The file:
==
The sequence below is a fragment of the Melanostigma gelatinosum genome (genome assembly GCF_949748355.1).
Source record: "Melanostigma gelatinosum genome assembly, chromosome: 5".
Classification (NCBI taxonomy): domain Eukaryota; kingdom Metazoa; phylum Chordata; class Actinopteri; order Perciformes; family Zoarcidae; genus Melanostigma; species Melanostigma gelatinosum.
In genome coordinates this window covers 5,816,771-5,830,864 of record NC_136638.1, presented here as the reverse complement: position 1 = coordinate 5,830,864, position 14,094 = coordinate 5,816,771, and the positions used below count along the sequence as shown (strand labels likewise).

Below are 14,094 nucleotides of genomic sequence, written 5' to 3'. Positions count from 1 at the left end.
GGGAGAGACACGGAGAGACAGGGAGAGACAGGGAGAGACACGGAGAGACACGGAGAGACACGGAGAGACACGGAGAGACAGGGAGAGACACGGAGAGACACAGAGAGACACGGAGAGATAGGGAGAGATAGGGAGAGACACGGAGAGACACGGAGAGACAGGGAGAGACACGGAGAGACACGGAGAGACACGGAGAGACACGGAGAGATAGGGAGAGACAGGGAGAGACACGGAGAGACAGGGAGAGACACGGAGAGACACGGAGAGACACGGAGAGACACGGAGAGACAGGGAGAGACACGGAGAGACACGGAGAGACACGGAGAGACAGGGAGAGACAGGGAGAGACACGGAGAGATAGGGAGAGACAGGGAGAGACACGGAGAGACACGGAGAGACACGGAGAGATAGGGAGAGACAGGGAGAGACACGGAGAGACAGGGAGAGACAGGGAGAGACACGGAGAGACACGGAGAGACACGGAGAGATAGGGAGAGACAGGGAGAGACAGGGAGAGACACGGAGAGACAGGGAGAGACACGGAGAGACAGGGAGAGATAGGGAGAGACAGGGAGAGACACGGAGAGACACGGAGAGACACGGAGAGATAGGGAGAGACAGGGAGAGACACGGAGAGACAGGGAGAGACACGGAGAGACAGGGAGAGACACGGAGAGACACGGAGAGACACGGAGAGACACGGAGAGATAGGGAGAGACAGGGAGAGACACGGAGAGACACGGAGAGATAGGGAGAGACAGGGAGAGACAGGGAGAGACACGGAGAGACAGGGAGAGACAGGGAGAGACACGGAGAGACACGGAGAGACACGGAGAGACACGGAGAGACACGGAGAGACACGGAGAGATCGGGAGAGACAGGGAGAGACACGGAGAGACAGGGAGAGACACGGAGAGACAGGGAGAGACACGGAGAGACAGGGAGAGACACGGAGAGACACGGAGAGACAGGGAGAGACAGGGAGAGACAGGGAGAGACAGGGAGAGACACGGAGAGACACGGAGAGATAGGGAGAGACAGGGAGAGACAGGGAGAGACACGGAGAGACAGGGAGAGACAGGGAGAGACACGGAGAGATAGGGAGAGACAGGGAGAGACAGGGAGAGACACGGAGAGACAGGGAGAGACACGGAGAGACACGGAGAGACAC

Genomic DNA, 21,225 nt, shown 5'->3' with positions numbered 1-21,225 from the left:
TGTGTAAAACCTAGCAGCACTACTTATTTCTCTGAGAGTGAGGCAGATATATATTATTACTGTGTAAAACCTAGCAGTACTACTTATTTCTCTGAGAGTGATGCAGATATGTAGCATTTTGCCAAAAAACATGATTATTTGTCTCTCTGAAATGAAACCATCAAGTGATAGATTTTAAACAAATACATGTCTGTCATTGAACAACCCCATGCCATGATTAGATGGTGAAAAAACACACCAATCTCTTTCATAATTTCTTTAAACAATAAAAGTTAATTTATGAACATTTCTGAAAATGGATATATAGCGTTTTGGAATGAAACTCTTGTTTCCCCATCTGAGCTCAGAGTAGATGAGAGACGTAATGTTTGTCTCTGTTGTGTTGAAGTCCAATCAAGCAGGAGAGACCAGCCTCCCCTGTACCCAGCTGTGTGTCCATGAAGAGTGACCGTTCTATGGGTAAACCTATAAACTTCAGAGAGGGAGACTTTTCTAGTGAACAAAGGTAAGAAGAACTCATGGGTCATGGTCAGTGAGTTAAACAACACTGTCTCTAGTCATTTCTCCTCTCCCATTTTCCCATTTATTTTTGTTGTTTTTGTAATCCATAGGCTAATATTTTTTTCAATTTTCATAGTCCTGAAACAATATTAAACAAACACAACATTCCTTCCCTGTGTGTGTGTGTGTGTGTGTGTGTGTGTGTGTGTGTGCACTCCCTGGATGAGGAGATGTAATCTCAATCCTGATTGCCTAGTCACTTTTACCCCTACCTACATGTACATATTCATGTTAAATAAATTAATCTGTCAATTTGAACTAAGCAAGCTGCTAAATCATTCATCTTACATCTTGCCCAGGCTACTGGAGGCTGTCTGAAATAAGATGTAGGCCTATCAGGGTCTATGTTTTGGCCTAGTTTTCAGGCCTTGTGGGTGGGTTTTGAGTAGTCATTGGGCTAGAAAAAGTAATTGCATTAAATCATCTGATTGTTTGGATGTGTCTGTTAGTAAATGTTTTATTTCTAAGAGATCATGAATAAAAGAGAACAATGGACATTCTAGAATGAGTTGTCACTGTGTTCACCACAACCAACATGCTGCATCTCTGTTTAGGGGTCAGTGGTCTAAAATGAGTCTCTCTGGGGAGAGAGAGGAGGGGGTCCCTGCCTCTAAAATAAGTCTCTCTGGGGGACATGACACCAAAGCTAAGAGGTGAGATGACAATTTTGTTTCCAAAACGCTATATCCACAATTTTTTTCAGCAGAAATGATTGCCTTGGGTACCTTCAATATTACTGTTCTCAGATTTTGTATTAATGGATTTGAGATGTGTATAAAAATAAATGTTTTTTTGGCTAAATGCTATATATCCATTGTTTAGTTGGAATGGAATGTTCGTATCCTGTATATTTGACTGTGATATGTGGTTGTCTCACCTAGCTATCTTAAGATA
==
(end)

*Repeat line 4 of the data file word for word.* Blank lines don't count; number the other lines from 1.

In genome coordinates this window covers 5,816,771-5,830,864 of record NC_136638.1, presented here as the reverse complement: position 1 = coordinate 5,830,864, position 14,094 = coordinate 5,816,771, and the positions used below count along the sequence as shown (strand labels likewise).